One thing I never expected to have to write an editorial on in 2020 is conspiracy theories about child sex trafficking.
While this is obviously a real problem, so is all the misinformation shared online. Most of the posts, related to the Qanon and Pizzagate conspiracy theories, have taken over the hashtag “#savethechildren.”
Pizzagate is a conspiracy started in the end of 2016, claiming that democrats are using
a Washington, D.C., pizza restaurant as a coverup for a child sex traficking scheme.
Qanon is an alt-right conspiracy claiming that Donald Trump is lying about many things in order to stop a liberal pedophile ring.
Save the Children is an actual charity that provides humanitarian aid to children, not necessarily related to sex trafficking. They issued a statement on Twitter on Aug. 9 denouncing any links to “#savethechildren” or “#saveourchildren,” as well as the conspiracies the tags are linked to.
Because so much of this is being shared on Facebook, the company has started blocking hashtags related to it. It has also started using a fact checker at the bottom of suspicious looking stories, indicating to what degree it’s true or false.
At the end of the day, all of this is purely conspiracy theory. There’s no proof of any of these claims.
While there are cases of rich or famous people trafficking children, like the Jeffrey Epstein case, that’s not how most victims are trafficked.
According to the Polaris Project, a nonprofit that fights sex and labor trafficking, most victims of sex trafficking are recruited by an intimate partner or family. Other common causes include false job offers and various forms of fraud. Victims are kept under control through creating or taking advantage of substance abuse issues, physical and sexual abuse, threats of violence and emotional abuse.
Part of the problem here is the sort of glamorization of conspiracy theories. Some theories, like pop culture–related ones, can be mostly harmless (Paul McCartney is dead and was replaced by a lookalike, anyone?). However, many are damaging.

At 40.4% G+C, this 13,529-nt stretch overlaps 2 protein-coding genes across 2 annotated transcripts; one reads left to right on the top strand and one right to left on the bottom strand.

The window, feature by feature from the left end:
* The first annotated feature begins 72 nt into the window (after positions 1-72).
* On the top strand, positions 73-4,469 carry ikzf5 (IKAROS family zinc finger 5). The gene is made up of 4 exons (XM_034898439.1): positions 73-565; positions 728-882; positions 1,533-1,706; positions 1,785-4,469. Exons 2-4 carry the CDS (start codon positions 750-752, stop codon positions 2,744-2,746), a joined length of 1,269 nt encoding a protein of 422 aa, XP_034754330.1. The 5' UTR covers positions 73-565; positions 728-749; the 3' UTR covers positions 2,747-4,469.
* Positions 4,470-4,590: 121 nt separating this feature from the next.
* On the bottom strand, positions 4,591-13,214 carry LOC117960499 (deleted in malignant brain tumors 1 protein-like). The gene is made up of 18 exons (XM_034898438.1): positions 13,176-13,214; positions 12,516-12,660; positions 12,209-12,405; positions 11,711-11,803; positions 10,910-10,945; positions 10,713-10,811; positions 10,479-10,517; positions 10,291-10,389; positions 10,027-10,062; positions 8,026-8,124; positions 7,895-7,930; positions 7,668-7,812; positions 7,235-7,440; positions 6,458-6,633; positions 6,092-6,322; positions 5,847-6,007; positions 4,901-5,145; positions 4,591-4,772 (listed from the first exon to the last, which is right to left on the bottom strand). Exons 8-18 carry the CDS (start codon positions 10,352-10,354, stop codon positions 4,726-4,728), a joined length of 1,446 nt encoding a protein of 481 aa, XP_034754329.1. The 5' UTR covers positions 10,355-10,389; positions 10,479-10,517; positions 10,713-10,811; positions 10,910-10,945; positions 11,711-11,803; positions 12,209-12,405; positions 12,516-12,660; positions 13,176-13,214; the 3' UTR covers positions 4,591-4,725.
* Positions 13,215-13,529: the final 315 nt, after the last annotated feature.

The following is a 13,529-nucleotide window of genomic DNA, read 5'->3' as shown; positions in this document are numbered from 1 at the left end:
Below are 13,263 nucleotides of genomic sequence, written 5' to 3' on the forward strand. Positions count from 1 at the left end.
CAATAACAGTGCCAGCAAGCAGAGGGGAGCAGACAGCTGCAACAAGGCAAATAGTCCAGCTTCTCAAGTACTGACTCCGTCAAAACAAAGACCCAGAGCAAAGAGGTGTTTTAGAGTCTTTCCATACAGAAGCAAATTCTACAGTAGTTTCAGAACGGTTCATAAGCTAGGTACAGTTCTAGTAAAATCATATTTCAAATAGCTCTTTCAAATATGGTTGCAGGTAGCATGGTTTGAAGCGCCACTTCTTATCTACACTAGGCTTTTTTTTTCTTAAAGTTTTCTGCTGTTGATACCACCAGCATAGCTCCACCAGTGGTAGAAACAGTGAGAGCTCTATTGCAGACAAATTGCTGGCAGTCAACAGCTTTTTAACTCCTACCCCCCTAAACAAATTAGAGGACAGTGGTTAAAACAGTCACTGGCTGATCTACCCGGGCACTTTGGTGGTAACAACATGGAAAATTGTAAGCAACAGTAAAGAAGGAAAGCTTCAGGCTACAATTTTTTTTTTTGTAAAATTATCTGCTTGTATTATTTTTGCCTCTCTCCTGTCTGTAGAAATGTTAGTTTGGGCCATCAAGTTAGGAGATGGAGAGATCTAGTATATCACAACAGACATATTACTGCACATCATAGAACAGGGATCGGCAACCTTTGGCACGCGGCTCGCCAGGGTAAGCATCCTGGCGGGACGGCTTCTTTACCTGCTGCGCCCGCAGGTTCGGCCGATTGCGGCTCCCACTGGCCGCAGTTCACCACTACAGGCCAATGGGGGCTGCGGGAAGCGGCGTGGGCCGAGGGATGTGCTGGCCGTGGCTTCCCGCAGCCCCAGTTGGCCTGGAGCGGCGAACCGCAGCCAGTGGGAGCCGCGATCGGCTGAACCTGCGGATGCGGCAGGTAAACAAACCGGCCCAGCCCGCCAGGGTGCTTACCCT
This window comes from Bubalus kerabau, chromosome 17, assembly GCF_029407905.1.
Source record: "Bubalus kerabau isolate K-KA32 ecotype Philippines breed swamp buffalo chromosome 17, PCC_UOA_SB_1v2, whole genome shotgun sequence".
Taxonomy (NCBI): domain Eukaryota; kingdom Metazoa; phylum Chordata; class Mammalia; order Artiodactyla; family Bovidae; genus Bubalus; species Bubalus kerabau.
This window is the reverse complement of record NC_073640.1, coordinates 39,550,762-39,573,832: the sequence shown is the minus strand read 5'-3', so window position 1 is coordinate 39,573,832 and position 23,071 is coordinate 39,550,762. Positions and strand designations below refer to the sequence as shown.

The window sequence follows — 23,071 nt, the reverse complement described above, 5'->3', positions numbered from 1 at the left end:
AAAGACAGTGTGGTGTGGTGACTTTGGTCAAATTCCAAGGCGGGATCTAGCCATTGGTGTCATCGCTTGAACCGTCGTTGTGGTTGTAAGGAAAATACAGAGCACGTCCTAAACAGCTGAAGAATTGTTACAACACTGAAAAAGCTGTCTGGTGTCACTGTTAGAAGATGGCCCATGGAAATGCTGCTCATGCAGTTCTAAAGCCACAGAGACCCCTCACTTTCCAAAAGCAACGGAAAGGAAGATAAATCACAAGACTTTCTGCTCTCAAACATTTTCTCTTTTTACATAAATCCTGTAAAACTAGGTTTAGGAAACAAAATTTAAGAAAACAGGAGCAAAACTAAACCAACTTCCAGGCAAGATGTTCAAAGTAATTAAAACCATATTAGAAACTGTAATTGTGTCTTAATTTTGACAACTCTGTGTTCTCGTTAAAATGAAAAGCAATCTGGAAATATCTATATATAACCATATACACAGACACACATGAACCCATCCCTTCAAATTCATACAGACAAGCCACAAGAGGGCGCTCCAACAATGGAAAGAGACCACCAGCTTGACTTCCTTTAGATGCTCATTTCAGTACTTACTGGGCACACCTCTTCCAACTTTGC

It’s important for people to question the world around them, but we should also be forming our opinions on current issues based on facts.
Social media makes it easy to spread bad information and junk science. How many times have you seen someone on Facebook share a post about a missing person, only to click the link and see the article was updated and the person had been found in 2015?
Many other harmful conspiracy theories rely on social media to gain traction as well. I’m willing to bet we wouldn’t have nearly as many antivaxxer if it wasn’t for mommy blogs and Facebook groups.
Lots of the people sharing posts related to these theories seem to be using it as some kind of argument against various democratic politicians.
Yes, I agree that many of them, such as Bill Clinton and Joe Biden, have done really bad things and need to be held accountable.
However, I don’t think they’re part of some crazy scheme to traffic children. I also find it ridiculous that anyone thinks Donald Trump, a man with dozens of sexual misconduct/ assault allegations, including some made by children, would be the person to take down a child trafficking ring.
I’m not really sure what the best approach to such a weird problem is, but I think as a whole we should all try to fact check posts before sharing them, and try to only use reliable sources, as well as engage in more critical thinking.
We should all be on the lookout for cognitive dissonance and confirmation bias in what we read as well as what we share online.